Angry or Bored? Understanding the Acts of the “Gaza Rioters” in Oslo, Norway

Monday, 11 July 2016: 09:15
Location: Übungsraum 4A KS (Neues Institutsgebäude (NIG))
Oral Presentation
Bengt ANDERSEN, Work Research Institute, Oslo and Akershus University College, Norway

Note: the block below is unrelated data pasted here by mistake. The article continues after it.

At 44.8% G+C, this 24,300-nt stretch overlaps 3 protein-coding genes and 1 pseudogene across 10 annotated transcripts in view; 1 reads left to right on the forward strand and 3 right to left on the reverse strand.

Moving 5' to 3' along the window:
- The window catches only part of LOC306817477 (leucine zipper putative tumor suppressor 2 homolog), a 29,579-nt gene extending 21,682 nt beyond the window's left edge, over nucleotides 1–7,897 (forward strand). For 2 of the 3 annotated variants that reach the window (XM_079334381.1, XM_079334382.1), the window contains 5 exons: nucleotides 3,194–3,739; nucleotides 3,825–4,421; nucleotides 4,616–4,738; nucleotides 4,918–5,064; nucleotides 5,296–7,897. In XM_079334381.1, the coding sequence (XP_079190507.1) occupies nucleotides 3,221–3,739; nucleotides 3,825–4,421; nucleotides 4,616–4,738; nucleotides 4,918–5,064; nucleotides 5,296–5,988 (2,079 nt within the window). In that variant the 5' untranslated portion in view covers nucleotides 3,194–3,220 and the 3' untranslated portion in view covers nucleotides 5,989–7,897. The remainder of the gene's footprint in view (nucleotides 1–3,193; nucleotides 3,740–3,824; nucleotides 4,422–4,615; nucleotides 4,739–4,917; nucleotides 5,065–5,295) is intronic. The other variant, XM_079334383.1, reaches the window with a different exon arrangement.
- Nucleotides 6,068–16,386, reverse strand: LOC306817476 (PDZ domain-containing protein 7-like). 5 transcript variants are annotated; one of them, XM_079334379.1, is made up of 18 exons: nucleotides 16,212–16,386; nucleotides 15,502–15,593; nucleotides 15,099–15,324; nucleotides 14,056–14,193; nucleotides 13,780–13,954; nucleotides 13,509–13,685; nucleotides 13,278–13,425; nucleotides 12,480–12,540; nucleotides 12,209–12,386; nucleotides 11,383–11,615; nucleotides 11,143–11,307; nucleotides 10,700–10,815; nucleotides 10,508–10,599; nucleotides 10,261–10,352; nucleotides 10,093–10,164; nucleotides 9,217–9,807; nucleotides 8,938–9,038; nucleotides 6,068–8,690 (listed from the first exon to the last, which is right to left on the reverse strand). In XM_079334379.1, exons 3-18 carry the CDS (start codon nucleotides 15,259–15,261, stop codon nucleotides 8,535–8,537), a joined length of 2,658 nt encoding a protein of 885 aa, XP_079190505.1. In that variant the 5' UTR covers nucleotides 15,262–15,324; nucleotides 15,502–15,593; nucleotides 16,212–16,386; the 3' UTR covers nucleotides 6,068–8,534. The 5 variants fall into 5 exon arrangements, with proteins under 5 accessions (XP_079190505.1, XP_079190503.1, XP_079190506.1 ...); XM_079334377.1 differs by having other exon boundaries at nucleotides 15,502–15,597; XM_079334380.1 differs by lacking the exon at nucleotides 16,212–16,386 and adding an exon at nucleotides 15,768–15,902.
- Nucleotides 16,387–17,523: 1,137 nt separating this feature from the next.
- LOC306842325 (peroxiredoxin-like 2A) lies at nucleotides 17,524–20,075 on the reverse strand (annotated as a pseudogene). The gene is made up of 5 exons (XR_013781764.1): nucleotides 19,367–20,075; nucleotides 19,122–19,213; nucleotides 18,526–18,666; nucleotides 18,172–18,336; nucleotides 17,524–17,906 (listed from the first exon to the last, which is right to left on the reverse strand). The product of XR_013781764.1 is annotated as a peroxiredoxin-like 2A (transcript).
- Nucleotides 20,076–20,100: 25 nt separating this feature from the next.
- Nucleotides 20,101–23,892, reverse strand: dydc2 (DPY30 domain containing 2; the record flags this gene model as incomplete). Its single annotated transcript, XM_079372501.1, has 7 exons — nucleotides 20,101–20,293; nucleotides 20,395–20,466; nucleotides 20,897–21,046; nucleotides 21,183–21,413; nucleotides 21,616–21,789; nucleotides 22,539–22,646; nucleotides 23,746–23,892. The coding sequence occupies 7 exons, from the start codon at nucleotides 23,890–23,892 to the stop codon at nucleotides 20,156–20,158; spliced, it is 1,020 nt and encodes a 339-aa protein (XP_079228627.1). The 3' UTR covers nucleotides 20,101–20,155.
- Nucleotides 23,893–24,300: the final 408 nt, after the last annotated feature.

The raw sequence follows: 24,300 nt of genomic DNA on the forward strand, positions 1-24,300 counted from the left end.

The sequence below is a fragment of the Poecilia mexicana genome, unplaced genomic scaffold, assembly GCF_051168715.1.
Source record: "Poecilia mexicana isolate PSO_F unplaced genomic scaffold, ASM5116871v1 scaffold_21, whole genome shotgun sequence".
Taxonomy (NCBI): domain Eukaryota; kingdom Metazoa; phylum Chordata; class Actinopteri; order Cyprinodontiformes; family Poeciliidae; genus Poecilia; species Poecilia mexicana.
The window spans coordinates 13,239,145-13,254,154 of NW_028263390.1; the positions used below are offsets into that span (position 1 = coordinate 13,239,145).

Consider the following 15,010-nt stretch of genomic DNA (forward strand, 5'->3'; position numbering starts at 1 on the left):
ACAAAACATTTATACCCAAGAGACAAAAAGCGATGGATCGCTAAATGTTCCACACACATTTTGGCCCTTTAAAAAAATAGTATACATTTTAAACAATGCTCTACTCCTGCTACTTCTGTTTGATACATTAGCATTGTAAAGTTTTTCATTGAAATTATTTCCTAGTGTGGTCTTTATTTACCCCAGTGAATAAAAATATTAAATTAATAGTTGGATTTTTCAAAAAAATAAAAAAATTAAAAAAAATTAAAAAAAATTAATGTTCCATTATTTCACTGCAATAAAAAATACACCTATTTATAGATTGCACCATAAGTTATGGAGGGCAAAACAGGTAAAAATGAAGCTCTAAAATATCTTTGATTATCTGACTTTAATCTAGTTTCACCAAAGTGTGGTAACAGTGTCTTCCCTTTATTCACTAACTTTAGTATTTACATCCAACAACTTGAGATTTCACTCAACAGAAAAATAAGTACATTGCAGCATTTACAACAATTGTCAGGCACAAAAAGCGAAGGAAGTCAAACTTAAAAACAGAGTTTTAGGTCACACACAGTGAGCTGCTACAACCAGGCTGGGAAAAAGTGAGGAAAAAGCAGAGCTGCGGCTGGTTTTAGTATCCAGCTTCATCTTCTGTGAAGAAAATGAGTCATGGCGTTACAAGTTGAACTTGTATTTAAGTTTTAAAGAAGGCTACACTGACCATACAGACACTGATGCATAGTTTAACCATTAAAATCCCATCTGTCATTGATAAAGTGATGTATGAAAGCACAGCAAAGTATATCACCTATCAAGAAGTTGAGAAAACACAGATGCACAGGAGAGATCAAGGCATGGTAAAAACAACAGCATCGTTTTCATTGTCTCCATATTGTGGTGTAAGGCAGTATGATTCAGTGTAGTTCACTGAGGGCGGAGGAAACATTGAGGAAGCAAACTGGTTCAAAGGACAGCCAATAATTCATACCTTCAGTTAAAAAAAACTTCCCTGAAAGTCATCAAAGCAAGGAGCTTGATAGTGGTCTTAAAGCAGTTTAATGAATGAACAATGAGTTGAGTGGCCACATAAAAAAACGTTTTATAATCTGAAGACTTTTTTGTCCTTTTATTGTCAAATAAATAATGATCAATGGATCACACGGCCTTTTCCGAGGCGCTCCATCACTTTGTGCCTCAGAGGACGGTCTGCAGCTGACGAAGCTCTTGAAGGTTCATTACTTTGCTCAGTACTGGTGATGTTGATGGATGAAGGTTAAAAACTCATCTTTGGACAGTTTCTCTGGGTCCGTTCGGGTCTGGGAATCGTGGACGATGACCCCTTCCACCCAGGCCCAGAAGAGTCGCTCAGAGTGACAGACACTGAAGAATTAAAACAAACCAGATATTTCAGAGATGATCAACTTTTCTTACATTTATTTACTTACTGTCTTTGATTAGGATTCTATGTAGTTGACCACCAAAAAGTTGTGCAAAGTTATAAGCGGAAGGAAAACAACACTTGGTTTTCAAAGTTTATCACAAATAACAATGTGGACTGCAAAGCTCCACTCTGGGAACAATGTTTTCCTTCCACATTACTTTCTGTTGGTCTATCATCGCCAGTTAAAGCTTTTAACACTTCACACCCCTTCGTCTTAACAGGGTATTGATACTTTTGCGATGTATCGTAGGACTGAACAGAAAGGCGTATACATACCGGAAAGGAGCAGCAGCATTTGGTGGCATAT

The Israeli invasion of Gaza in late December 2008 triggered demonstrations – or as several commentators termed them, riots – in downtown Oslo, as it did in other European cities. Many young people from the “immigrant dense” suburbs of Oslo participated in these protests. While peaceful protests are common in the capital of Norway, the demonstrations in December 2008 were followed by unusually violent actions on January 8 and 10, 2009. Downtown Oslo turned into a battlefield with vandalized shops and “war-like” clashes between the demonstrators and the police. A central point in the media coverage of this extraordinary situation was that most of the “rioters” were youth with an immigrant background. Commentators speculated that this demonstration offered these youth the possibility to vent their frustrations towards Israel, as well as towards mainstream Norwegian society. Based on ethnographic research in Oslo prior to, during and following these demonstrations, it is argued that several of the rioters in the streets of Oslo were not motivated by a more or less “marginalized” position in the larger Norwegian society. Instead, “rioting” was a spur of the moment act. Many were tempted to go downtown in search for “fun” or “excitement” as they received text messages or heard from friends that something extraordinary were going to happen: It was not something they had planned or thought much about. When finished, the “angry rioters” resumed their ordinary or banal everyday life as friends, students, workers, or young men looking for a job. Even if it is convenient to categorize rioters as “excluded”, “marginalized” or “angry”, speaking to and observing these individuals can reveal very different attitudes and experiences that may help us explain the (particular) conditions for such extraordinary acts.